After completing this course, the learner will be able to: Define domestic abuse;; Recognize domestic violence trends seen across the substance abuse and domestic violence/intimate partner violence (Smith et al., ). "Domestic Violence" and "Intimate Partner Violence" are terms that are often used interchangeably. Domestic Violence (DV) can be used to describe any abuse. Founder & Director of STOP Partner Abuse/Domestic Violence Program. • Conducted first LGBT domestic violence services in Southern California in
The program is offered in both English and French. Immigration, Women, and Children: Specifically, this webinar looks at immigration issues in the context of an abusive relationship. The webinar discusses situations involving immigration and family issues that may arise for non-citizen women and their children with specific attention to domestic violence.
Improving Access to Violence Against Women Services for Women with Disabilities Springtide Resources has developed an online training program targeted for anyone who provides services to women who may disclose a history of physical or sexual abuse. The program was developed to aid in the goal of the Accessibility for Ontarians with Disabilities Act in making Ontario accessible by The purpose of the training program is to provide trainees with the skills and knowledge to support and advocate for women with disabilities who have experienced violence or harassment, and who are accessing services from your agency.
- Professional Training/Curriculums
The overall purpose for the meeting was to promote knowledge exchange and planning for domestic violence training. The meeting also had specific objectives: When Domestic Violence, Mental Health and Substance Abuse Problems Co-Occur Making Connections is a training program on the intersections of domestic violence with mental health and substance use problems.
The program contains a text-based manual, online training modules, an on-site workshop, and a discussion forum that provides an introduction to these issues and concrete tools to help professionals work with women experiencing these complex problems. The online component contains six interactive modules that can be used with the text manual or on their own; however it is recommended that the manual be used in tandem with the respective online modules.
The online training component also contains a discussion room to pose and answer questions and share resources and ideas. New users will need to register for the online training.
A contact person is provided to learn about hosting or participating in an accompanying workshop in your community. The training is survivor informed and focuses on strategies for effective intervention and support for young women at risk. The training is comprised of 6 modules, occurring over 6 weeks through live class times Thursdays, 10ampm.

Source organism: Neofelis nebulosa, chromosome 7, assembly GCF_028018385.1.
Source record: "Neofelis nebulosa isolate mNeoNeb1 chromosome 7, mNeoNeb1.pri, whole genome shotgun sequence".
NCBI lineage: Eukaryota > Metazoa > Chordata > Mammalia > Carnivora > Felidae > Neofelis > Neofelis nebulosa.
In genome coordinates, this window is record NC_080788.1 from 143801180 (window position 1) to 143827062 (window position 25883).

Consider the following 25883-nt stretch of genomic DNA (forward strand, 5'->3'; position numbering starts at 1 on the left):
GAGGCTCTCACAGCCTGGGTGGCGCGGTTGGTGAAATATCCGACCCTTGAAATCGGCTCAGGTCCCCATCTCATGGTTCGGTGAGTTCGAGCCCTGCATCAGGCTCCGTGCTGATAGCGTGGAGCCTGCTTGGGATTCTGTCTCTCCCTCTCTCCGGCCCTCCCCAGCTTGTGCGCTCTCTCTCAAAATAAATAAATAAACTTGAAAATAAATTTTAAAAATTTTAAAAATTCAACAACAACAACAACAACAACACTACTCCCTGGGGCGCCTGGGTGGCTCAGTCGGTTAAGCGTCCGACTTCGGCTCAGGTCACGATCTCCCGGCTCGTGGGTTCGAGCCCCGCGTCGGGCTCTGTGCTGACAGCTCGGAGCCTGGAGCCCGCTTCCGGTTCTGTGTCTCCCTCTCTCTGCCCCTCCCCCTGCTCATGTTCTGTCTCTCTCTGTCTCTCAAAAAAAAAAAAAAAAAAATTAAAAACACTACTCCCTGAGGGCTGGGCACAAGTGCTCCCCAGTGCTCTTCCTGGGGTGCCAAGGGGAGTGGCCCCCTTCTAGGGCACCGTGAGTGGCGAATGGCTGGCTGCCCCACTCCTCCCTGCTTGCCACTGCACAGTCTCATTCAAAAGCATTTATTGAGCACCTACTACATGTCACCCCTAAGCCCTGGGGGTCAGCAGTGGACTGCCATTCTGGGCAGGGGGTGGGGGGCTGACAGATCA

The training is directed to child welfare staff across the province of Ontario. Ruth discusses the context of the training including engaging men who use abusive behaviours in their intimate relationships; the impact of the training initiative, feedback received, advice on providing and implementing training initiatives, and the sustainability of the OACAS initiative.
The program focuses on building a professional portfolio that includes advocacy as central to working with women and children experiencing violence. The program features online videos and modules, as well as moderated group discussion. The course is offered only on specific dates and includes: The training and related resources include: The training is also available in French.
Ontario Association of Interval and Transition Houses Technology and Woman Abuse Online Training The Technology and Woman Abuse online training provides a series of e-presentations that raises awareness of how information and communication technologies can be used to abuse women and their children and how to implement technology safety strategies to minimize this risk of abuse.
The first module discusses telephone technologies, such as cordless phones, cell phones, and blue tooth. These individuals have a wealth of expertise and must have an opportunity to document their knowledge and skills.
The reason for standards is to ensure all providers meet a minimum requirement of knowledge, skills and attitudes. Providing alternate pathways to show ability in the suggested areas to those with multiple years of experience in their position at the time of standard adoption may be one way to address this issue. Research Implications It is logical to assume implementation of more stringent national standards for providers would increase the knowledge level and skills of those serving DV families resulting in better outcomes, but research is required to determine if this hypothesis is correct.